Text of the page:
See if you can match the following captions with the images taken last weekend in Bristol, which I was visiting to enjoy the St Werburghs Festival:
1. A reveller outside the Minor’s Arms flounced off his binge on ecstasy pipes (or horse tranquilliser). He carries in his pocket a book entitled: “How to fossilise your hamster”
2. An unusual and ghostly close friend of mine guarding two teacups of cider brandy on top of St Werburghs hill at 5AM
3. A witty graffito drawing an analogy between the hysteria or jaundiced consumerism of popular culture and current political events
4. A shopkeeper’s attempt to con some Gloucester Road shopper into a purchasing a lame and tatty item on the basis of endearing humour
5. A remnant of clothing being attacked by a rogue element of road-marking.
6. “Bringing down the system / sticking it to the man”
If you do manage to solve this brainteaser, then send me your answers and I will see if I can bring myself to read them.
We know that barbers just don’t give a fuck. We know they feel a hairstyle photo in their shop window only really matures when it is at least two decades old. But I have never seen a head shot so faded (and clearly so loved) that some manky tonsorist has taken the trouble to restore it with biro. Badly.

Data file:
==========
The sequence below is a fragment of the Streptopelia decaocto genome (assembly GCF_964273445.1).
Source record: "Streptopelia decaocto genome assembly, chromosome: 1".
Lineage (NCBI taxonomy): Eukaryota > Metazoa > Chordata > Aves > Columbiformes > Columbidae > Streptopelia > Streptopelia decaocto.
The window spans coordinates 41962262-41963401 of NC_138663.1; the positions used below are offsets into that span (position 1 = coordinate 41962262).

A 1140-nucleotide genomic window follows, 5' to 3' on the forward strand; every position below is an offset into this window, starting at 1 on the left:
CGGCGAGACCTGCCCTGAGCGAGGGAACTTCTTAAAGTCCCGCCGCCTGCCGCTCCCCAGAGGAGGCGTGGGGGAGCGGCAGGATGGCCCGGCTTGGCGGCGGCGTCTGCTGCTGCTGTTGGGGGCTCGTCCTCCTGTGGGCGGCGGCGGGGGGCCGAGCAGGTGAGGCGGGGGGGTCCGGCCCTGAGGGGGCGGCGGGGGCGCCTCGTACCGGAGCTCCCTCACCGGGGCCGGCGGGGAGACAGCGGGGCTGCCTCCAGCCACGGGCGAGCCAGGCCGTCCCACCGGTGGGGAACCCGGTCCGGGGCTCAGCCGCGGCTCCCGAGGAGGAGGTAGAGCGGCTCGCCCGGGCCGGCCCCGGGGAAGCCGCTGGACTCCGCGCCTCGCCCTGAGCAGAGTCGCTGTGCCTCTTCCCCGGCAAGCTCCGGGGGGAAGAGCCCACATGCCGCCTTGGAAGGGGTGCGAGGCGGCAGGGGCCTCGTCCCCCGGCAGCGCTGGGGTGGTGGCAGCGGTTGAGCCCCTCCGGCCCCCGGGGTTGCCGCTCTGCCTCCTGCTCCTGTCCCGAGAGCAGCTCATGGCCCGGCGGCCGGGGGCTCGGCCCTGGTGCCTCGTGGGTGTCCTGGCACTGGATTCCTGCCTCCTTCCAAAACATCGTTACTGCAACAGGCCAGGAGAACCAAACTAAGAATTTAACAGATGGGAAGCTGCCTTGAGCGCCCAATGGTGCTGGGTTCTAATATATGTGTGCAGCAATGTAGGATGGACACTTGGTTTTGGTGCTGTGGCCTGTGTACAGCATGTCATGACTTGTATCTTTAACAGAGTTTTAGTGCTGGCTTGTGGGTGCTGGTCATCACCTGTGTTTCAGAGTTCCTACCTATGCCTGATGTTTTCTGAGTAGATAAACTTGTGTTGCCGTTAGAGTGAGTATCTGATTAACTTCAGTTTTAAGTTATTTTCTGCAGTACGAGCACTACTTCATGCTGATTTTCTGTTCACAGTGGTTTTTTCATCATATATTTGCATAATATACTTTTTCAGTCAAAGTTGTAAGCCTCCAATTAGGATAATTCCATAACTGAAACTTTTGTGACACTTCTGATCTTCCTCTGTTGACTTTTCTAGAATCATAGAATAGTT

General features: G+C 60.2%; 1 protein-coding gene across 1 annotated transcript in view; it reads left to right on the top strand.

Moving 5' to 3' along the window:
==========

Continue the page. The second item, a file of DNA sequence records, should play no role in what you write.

I was strolling down Oxford Street yesterday without my camera. Which was unusual.
When I don’t have my camera, I inevitably regret it. So I spend most of the time looking for shots I have missed the opportunity of taking. I think of it as a worthwhile lesson in not leaving my camera at home. I will also find my unoccupied eyes drawn to the work of other photographers. I find it fascinating how other people relate to imagery, and especially how professionals use their art to sell stuff effectively.
Walking down Oxford Street is a bit like running a gauntlet of greasy lunatics hitting you with florescent ‘for sale’ signs. I always find it an onslaught on my senses, and I enjoy it when I am feeling relaxed, but dislike it when I am stressed or in a hurry. Despite its shabbiness, consumers from all round the world love Oxford Street and flock there in their tens of thousands to gawp at the trainers, handbags, kilts and other wares being touted in the shop windows. The flood of shoppers is silently but intensely watched over by the models in the adverts: the wearers of what you should be wearing, the trusty guardians of consumer desire.
Sex sells, and you see it in these posters. The photographers use all their knowledge of composition leading the eye, colour and gesture etc. to work their spell on the (as yet) unfulfilled passers-by.
Look at this advert I saw in a shoe shop window. You don’t have to be a genius to work out how the sexual symbolism is working here. All the compositional movement from those improbably (i.e. photoshopped) slender limbs points to the central conceit of the image: the sexual substitution of the shoe.
It is a clever piece of advertising photography. Was it intended to work on men, women or, as I suspect both?